In India, the penumbral lunar eclipse will begin at 21:08 p.m. on January 10 and will end around 01:12 a.m. on January 11, AzVision.az reports citing the Shamakhi Astrophysical Observatory named after N. Tusi of the Azerbaijan National Academy of Sciences (ANAS).
Before December 26, 2019, solar eclipse excitement could die, here is another eclipse event. On January 10 night, countries in Europe, Africa, Asia and Australia will witness a penumbral lunar eclipse.
What is a penumbral lunar eclipse?
A penumbral lunar eclipse occurs when the Sun, Earth, and Moon are imperfectly aligned. The Earth blocks some of the Sun’s light from reaching the Moon’s surface and covers all or part of the Moon with the outer part of its shadow, known as the penumbra.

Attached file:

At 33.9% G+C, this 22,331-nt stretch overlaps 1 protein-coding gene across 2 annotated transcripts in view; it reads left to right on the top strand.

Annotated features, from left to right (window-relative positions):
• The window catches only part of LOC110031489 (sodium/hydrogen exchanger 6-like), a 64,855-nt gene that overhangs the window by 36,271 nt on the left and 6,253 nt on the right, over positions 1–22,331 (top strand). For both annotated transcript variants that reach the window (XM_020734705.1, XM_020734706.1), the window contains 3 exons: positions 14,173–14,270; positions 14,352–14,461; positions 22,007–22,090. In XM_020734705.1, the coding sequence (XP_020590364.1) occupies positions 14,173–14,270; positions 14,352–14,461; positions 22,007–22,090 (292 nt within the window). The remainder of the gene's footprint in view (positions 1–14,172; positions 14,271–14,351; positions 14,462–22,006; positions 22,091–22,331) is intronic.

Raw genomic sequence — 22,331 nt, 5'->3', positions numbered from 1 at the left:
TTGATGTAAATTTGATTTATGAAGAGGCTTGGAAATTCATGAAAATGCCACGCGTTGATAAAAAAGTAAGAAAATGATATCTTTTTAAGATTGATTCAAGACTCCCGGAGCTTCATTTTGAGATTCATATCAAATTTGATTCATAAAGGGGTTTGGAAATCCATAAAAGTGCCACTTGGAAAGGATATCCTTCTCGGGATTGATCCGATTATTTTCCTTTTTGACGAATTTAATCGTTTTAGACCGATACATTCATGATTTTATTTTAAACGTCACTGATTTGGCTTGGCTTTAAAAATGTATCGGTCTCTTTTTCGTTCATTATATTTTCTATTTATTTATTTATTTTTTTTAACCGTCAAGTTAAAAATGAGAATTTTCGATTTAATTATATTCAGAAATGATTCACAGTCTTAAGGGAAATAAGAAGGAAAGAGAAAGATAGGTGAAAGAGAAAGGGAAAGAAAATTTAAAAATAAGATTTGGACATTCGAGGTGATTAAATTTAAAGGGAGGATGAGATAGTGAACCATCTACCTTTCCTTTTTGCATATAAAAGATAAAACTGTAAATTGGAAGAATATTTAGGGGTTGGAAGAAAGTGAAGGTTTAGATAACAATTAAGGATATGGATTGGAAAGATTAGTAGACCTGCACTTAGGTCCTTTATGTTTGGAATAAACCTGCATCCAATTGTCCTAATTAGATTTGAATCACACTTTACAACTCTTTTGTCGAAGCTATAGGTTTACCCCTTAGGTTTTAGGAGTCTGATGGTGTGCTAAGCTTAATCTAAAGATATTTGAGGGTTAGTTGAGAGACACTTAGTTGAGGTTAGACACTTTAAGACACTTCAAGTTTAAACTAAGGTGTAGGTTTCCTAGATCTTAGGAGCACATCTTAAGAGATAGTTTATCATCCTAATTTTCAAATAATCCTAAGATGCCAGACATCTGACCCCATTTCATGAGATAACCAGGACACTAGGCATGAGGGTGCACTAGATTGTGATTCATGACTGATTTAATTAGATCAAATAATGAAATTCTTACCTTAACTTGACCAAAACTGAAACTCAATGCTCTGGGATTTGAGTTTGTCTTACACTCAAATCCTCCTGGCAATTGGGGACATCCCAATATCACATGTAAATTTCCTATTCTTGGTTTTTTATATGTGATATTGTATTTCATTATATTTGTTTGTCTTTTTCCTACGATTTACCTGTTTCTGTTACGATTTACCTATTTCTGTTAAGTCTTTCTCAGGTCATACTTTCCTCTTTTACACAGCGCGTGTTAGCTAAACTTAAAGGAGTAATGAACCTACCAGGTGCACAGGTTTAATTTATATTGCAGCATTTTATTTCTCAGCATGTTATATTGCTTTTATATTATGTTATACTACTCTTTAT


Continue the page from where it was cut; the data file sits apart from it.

When can I see the eclipse?
“In India, the penumbral lunar eclipse will begin at 10.37 p.m. on January 10 and will end around 2.42 a.m. on January 11. The greatest eclipse when about 90% of the moon will be covered by the partial shadow region of the Earth will be at 00:41 a.m. The eclipse will hence last for a little more than 4 hours,” says Dr. Debiprosad Duari from M. P. Birla Planetarium, Kolkata, in an email to The Hindu.
Do I need special gadgets to watch the eclipse?
The penumbral lunar eclipse will only cause a slight dimming of the lunar surface. To the naked eye, it is sometimes a little difficult to notice. There is no need for taking special care for observing this eclipse.
If you are ready to sacrifice a good night’s sleep and brave the cold weather outside, this eclipse is for you; or you can wait till June 5, July 5 and November 30 for the next penumbral lunar eclipse.
Also, the lunar eclipse will not have any impact on your career, health and well-being.